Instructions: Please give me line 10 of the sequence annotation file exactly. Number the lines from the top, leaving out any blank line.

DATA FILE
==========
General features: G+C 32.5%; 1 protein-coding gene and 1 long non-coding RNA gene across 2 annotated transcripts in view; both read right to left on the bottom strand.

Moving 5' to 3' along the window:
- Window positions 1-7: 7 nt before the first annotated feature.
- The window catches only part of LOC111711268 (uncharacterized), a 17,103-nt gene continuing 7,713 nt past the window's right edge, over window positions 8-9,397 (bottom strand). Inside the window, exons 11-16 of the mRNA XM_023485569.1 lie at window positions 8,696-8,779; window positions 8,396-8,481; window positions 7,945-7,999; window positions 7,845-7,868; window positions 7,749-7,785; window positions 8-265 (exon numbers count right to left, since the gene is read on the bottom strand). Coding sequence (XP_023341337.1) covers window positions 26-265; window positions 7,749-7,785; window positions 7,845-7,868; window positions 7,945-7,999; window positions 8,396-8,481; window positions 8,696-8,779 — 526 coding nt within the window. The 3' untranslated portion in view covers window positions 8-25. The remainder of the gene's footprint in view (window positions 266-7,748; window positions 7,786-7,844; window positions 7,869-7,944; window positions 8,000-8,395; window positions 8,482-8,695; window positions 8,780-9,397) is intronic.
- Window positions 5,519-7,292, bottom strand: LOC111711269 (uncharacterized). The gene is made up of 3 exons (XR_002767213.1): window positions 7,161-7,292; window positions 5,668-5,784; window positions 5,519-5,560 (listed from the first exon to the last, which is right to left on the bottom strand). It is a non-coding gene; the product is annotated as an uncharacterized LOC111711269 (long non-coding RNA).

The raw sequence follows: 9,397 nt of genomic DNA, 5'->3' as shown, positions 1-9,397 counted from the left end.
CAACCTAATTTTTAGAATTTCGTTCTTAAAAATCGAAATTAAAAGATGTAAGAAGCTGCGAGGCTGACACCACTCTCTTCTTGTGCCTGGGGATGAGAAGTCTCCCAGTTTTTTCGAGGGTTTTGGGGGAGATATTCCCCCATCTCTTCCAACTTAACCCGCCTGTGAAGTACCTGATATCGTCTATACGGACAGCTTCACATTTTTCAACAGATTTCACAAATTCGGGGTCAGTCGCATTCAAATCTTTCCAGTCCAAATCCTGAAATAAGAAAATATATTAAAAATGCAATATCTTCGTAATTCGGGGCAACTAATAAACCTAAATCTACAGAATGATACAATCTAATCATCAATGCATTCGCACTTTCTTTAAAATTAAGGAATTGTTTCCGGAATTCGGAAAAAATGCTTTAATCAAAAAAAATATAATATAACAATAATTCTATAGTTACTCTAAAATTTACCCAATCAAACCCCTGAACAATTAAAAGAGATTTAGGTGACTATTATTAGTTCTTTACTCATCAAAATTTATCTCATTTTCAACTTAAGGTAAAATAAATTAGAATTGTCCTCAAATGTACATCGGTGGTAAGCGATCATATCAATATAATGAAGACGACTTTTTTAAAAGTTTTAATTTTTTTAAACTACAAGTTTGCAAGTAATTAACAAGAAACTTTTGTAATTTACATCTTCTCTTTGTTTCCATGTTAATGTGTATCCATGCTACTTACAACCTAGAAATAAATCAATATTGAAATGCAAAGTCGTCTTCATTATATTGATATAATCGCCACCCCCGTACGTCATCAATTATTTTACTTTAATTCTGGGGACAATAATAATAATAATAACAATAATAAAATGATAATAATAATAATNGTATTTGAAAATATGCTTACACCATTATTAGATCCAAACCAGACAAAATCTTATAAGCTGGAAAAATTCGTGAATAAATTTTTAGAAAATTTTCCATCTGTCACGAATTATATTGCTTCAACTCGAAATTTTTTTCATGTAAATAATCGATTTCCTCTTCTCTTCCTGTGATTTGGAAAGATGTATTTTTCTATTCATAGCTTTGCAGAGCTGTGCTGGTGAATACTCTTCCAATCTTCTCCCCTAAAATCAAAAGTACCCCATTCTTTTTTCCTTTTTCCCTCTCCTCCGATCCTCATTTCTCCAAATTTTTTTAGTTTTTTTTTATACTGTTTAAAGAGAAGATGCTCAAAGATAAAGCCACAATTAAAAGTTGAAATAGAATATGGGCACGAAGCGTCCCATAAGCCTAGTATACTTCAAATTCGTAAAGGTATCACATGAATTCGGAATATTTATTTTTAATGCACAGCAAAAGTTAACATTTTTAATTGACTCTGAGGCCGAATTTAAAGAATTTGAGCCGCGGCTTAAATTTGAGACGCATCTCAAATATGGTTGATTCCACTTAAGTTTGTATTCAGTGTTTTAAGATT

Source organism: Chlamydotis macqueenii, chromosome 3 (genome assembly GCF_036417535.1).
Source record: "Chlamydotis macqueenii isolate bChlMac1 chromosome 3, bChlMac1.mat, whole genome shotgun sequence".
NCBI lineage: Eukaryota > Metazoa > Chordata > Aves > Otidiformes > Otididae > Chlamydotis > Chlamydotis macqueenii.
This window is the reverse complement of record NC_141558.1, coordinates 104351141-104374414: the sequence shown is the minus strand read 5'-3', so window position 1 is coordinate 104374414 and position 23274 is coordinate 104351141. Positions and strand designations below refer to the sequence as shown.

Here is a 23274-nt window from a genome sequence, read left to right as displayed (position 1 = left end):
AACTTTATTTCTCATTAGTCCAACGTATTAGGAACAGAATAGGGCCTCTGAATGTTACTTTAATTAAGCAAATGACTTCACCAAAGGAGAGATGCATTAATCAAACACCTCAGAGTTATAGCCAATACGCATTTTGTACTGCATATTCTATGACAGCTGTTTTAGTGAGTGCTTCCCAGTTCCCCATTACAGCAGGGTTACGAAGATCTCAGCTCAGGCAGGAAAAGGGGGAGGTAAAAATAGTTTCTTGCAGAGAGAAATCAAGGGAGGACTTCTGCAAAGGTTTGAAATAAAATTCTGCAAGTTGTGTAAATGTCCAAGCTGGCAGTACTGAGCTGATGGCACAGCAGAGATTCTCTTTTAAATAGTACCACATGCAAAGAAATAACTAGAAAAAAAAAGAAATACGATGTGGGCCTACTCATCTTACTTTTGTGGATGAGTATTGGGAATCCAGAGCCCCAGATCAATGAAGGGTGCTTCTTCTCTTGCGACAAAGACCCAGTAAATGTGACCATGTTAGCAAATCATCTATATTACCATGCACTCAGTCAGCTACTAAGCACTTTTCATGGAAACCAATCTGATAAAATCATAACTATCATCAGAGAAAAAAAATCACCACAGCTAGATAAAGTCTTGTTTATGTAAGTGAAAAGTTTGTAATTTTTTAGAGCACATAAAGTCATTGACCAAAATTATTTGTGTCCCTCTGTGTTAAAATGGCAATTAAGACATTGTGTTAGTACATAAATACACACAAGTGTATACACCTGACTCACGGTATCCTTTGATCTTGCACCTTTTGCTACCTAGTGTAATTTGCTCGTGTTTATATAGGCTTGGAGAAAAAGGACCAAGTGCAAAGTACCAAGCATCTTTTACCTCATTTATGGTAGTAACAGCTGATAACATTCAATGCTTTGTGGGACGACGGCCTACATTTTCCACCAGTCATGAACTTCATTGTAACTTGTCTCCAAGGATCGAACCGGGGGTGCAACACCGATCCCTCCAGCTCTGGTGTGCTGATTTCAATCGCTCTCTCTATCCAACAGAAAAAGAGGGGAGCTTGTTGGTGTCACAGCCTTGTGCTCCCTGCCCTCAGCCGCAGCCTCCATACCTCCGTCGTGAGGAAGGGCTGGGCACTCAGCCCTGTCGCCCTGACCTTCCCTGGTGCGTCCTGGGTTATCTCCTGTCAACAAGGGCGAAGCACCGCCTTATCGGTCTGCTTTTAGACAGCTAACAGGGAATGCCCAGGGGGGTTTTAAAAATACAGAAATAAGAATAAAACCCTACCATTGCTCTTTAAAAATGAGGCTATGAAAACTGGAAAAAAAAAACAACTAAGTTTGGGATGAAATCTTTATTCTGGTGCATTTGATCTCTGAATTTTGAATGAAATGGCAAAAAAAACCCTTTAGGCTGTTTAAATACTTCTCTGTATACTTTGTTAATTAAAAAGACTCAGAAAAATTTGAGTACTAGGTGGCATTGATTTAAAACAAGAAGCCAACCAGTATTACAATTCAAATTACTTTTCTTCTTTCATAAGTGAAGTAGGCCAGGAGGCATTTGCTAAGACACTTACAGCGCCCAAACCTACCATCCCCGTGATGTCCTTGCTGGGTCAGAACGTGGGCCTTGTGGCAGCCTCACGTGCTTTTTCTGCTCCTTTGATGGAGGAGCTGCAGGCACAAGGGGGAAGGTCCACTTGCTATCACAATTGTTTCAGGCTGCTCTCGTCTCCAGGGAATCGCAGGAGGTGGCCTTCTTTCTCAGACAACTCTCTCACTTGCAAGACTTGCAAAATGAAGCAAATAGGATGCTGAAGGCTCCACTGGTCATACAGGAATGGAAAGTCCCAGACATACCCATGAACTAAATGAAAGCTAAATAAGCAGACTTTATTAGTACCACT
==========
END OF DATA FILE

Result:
NCBI lineage: Eukaryota > Metazoa > Chordata > Aves > Otidiformes > Otididae > Chlamydotis > Chlamydotis macqueenii.